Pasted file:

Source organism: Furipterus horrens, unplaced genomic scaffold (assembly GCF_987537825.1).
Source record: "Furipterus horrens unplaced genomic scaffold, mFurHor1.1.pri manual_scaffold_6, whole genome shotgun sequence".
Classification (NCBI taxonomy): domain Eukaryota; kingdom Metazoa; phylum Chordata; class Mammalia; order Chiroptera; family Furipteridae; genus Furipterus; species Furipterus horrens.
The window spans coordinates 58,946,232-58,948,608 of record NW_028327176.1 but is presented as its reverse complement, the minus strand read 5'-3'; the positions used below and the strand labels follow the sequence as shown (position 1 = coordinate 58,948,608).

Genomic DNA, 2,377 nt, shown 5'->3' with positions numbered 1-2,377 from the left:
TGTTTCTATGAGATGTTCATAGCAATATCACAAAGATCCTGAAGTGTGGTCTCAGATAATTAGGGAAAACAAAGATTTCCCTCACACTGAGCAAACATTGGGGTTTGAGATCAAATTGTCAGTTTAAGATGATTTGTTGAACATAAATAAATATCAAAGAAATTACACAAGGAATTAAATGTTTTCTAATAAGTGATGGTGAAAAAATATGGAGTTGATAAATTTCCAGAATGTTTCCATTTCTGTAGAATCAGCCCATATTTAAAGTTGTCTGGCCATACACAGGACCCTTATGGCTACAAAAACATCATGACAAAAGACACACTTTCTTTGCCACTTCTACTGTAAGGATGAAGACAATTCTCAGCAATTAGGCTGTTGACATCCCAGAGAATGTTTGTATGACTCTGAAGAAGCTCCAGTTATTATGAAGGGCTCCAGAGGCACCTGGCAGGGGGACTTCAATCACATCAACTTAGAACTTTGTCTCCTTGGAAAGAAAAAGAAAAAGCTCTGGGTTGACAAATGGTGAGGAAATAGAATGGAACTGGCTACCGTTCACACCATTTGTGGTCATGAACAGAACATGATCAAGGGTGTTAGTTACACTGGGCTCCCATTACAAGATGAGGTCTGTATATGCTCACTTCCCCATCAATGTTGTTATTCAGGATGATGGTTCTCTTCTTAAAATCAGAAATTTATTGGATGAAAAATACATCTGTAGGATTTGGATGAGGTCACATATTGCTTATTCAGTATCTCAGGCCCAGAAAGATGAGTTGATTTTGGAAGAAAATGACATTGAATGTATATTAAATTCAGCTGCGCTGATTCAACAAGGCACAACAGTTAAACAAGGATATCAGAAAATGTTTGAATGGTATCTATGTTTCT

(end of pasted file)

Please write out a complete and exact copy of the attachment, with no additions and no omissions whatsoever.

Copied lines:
Source organism: Furipterus horrens, unplaced genomic scaffold (assembly GCF_987537825.1).
Source record: "Furipterus horrens unplaced genomic scaffold, mFurHor1.1.pri manual_scaffold_6, whole genome shotgun sequence".
Classification (NCBI taxonomy): domain Eukaryota; kingdom Metazoa; phylum Chordata; class Mammalia; order Chiroptera; family Furipteridae; genus Furipterus; species Furipterus horrens.
The window spans coordinates 58,946,232-58,948,608 of record NW_028327176.1 but is presented as its reverse complement, the minus strand read 5'-3'; the positions used below and the strand labels follow the sequence as shown (position 1 = coordinate 58,948,608).

Genomic DNA, 2,377 nt, shown 5'->3' with positions numbered 1-2,377 from the left:
TGTTTCTATGAGATGTTCATAGCAATATCACAAAGATCCTGAAGTGTGGTCTCAGATAATTAGGGAAAACAAAGATTTCCCTCACACTGAGCAAACATTGGGGTTTGAGATCAAATTGTCAGTTTAAGATGATTTGTTGAACATAAATAAATATCAAAGAAATTACACAAGGAATTAAATGTTTTCTAATAAGTGATGGTGAAAAAATATGGAGTTGATAAATTTCCAGAATGTTTCCATTTCTGTAGAATCAGCCCATATTTAAAGTTGTCTGGCCATACACAGGACCCTTATGGCTACAAAAACATCATGACAAAAGACACACTTTCTTTGCCACTTCTACTGTAAGGATGAAGACAATTCTCAGCAATTAGGCTGTTGACATCCCAGAGAATGTTTGTATGACTCTGAAGAAGCTCCAGTTATTATGAAGGGCTCCAGAGGCACCTGGCAGGGGGACTTCAATCACATCAACTTAGAACTTTGTCTCCTTGGAAAGAAAAAGAAAAAGCTCTGGGTTGACAAATGGTGAGGAAATAGAATGGAACTGGCTACCGTTCACACCATTTGTGGTCATGAACAGAACATGATCAAGGGTGTTAGTTACACTGGGCTCCCATTACAAGATGAGGTCTGTATATGCTCACTTCCCCATCAATGTTGTTATTCAGGATGATGGTTCTCTTCTTAAAATCAGAAATTTATTGGATGAAAAATACATCTGTAGGATTTGGATGAGGTCACATATTGCTTATTCAGTATCTCAGGCCCAGAAAGATGAGTTGATTTTGGAAGAAAATGACATTGAATGTATATTAAATTCAGCTGCGCTGATTCAACAAGGCACAACAGTTAAACAAGGATATCAGAAAATGTTTGAATGGTATCTATGTTTCT